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Participants pose for a group photo during the youth summit in Hurdal
Since the last quarter of 2015, I have been coordinating the Communication for Change (CFC) youth exchange programme, hosting Norwegian youths and sending Kenyan counterparts abroad. The programme is funded by Fredskorpset Norway popularly known as FK Norway through the Norwegian Church Aid-Norway.
FK is a department under the Norwegian Ministry of foreign affairs that facilitates organizations from 25 countries in Africa, Latin America and Asia to implement volunteer and professional exchange programmes with Norway. FK facilitates a total of 22 different exchange programmes including Communication for Change programme that NCCK implements through the Norwegian Church Aid-Norway.
This year I represented NCCK at the 3rd FK Youth Summit held in Hurdal, Norway. The summit is geared towards providing a platform for sharing, interacting, networking and learning among representatives of the implementing organizations. One hundred and five representatives from organizations across the 25 FK priority countries implementing different exchange programmes participated.
The event was officially opened by FK Director General. In her welcoming remarks, Nita Kapoor urged participants to utilize the platform to share and strengthen the partnerships. A number of presentations were there after made including FK’s focus areas from 2018 and the achievements recorded between 2015 and 2017, intercultural communication among other important topics.
We had a side meeting with partners within Kenya and shared notes regarding the exchange programme and also agreed to hold regular meetings in Nairobi to continue sharing, learning and exploring areas of collaborative engagement to enrich the programme. The Kenyan partners include FOCUS Kenya, iServe Africa, Sarakasi Trust, Slum Dwellers International Kenya, Youth Alive Kenya, Mathare Youth Sports Association-MYSA and Kenya Girl Guides Association
On the 9th day of March, we braced below zero temperatures and a snowy terrain and travelled to Oslo, Vulcan Arena to join a host of other young leaders from across the world for the 2017 Young Leadership Conference whose theme was “Breaking Barriers #YL17”. The conference was one of the most well organized conferences I have ever come across.
A representative of the Norwegian ministry of foreign affairs delivered the key note address together with the FK Director General, Nita Kapoor. Young leaders from diverse cultural settings including refugees from Syria that have since been integrated into the Norwegian culture shared their experiences on how they overcome barriers to cause positive change in their respective societal settings.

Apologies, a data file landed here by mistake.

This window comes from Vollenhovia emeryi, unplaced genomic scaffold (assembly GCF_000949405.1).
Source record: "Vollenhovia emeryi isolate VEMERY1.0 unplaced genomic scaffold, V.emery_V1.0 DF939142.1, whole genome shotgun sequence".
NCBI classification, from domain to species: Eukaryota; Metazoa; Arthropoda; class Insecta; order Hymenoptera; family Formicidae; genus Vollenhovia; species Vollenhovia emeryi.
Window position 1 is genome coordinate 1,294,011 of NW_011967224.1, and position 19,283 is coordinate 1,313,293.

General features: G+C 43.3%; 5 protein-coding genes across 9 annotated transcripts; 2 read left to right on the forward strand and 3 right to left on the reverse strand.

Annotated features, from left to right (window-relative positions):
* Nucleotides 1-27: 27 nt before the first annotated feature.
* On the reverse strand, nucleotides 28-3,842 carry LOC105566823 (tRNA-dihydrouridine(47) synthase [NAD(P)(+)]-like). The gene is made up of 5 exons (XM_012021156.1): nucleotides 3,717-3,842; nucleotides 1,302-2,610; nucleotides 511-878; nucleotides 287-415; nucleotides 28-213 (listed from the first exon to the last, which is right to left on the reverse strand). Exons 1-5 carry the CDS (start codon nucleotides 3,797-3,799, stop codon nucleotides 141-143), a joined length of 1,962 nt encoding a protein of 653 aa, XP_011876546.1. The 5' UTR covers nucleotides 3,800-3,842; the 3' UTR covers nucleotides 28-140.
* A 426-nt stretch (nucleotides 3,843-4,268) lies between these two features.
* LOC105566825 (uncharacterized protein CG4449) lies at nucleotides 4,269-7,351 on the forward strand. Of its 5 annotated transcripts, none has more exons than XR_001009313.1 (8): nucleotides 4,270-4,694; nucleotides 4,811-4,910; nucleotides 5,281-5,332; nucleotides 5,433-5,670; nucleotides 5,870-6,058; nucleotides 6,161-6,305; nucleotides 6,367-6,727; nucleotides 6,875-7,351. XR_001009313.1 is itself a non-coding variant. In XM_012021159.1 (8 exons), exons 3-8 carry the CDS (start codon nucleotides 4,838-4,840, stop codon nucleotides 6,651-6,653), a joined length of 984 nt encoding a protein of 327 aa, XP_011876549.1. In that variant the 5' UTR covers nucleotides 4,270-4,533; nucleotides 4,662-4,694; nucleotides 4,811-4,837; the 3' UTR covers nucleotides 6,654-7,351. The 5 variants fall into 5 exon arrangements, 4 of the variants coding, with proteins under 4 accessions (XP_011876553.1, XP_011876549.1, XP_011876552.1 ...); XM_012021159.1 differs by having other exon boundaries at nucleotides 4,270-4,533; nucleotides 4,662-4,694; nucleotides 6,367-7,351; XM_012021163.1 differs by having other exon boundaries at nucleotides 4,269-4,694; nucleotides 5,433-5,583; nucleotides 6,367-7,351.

Some of them demonstrated how they have used art and particularly music to do advocacy and activism. A Norwegian young musician performed different pieces of songs and compositions from different countries that have been censored or forbidden by governments simply because the lyrics admonish those governments for engaging or promoting practises or policies that are unfair to the entire society or a certain section of it.
After the conference in the freezing cold Oslo, we managed to beat the crosswinds and soared above the winter skies of Oslo, rode in a bus to the ferry terminal, cruised in a ferry and finally drove on a van before we arriving at Sunnmore Folkehogskule (folk high school-SUFH-these kind of schools in Norway offer non-academic subjects to students) in Ulsteinvik, a snow capped mountainous municipality in the West Coast of Norway which is also the home to the CFC participants, in readiness for the for the CFC Coordinators meeting from 9th to 13th March 2017.
The CFC partner organizations include NCCK-Kenya, Diaconia-Brazil, and 4CCP-Tanzania, YWCA-Ilula, Tanzania, YWCA-Madagascar, YWCA-South Africa and YWCA-Bangladesh. The meeting in SUFH facilitated the coordinators to share the preliminary work plans for the 2017/18 participants, critic and helping each other strengthen the plans for better results. We interacted with the participants and the teachers as well including the School’s Principal.
We also participated in various activities with the participants including the International Day where participants from each country showcase their nations’ culture from food to music. It’s also an opportunity for them to market their nations particularly to the full year students who are largely Norwegians.
NCCK has been implementing the Communication for Change programme for the last 8 years with about 14 Kenyan and 14 Norwegian participants having benefited from the exchange. Three participants from the 2016/17 lot, Joshua, Tecla and Stephen are now in their 2nd month in Norway and part of the 25 students in the international class at SUFH School.
They have so far been actively involved in various advocacy campaigns with various actors and stakeholders across Norway. One of the major campaigns they have carried out and concluded is the ethical trade campaign that involves pushing the government to put in place policies prohibiting unethical trade practises such as child labour ,poor working conditions for workers among others and basically to increase the availability of fair trade products.
The participants are now embarking on the NCA’s annual Lenten campaign .The main goal of the exchange is to facilitate building of a global movement of young leaders in promoting gender justice, economic justice and climate change.